• Autocracy: An autocracy (from the Greek words for “self” and “rule” but referring not to self-determination but to “one who rules by himself”) is a government led by one person with dictatorial power.
  • Dictatorship: This term, stemming from the Latin word meaning “to declare” and originally a reference to a temporary emergency government established by the Roman Senate, now refers to an autocratic rule by one or more people.
  • Federation: A federation (the word is from the Latin term for “compact” or “league” and ultimately derived from the word for “trust”) is a form of government in which subordinate jurisdictions such as states or provinces reserve some sovereignty and/or rights under a national government.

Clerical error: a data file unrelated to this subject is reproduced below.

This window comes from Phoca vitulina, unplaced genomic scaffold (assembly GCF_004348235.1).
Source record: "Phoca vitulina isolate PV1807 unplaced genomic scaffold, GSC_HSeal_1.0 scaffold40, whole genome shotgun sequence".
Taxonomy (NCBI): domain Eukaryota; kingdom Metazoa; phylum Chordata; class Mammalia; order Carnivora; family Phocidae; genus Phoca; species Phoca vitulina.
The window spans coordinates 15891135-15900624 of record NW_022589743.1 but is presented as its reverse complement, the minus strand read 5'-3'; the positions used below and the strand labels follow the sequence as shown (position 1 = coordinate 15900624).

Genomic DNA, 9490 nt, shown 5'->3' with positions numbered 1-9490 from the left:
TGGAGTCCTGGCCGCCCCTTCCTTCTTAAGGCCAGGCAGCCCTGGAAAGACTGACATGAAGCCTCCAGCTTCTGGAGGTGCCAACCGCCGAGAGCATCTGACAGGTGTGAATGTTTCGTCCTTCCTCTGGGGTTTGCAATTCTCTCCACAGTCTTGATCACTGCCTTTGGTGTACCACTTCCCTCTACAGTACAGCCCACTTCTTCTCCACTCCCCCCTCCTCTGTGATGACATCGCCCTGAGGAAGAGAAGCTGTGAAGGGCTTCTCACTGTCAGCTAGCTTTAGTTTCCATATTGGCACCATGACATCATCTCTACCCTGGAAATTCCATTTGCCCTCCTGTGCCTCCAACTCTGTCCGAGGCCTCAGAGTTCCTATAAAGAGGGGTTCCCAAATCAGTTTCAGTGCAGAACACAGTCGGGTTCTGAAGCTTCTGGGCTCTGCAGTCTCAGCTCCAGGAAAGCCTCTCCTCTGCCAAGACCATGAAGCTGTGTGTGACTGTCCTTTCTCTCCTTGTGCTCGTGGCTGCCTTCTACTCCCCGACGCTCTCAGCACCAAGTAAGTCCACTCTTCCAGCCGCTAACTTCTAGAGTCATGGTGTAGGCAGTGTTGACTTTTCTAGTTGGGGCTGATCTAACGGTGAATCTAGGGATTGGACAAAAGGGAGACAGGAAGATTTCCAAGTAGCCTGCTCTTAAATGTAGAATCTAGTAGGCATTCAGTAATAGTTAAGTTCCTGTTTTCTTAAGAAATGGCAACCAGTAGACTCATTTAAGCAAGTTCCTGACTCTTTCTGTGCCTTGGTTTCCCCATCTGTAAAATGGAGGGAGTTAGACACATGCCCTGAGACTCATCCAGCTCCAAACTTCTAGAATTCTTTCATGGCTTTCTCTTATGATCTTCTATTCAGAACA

• Junta: This term — also spelled junto and derived from the Spanish word for “joined,” refers to a post-revolutionary government and carries a sense of a tightly controlled government.
  • Democracy: In its literal sense, a democracy is, as its Greek etymology specifies, a rule of the people. It refers to a system of government in which the will of the people is carried out by elected representatives.
  • Monarchy: A monarchy (from the Greek term meaning “rule by one”) is a government led by a person usually selected by hereditary succession. However, the ruler’s authority may vary from nominal (a figurehead) to absolute (a despot).
  • Republic: A republic (the word is Latin for “public thing”) is a government whose authority is based on citizen voters represented by elected officials chosen in free elections, as opposed to a monarchy or a dictatorship.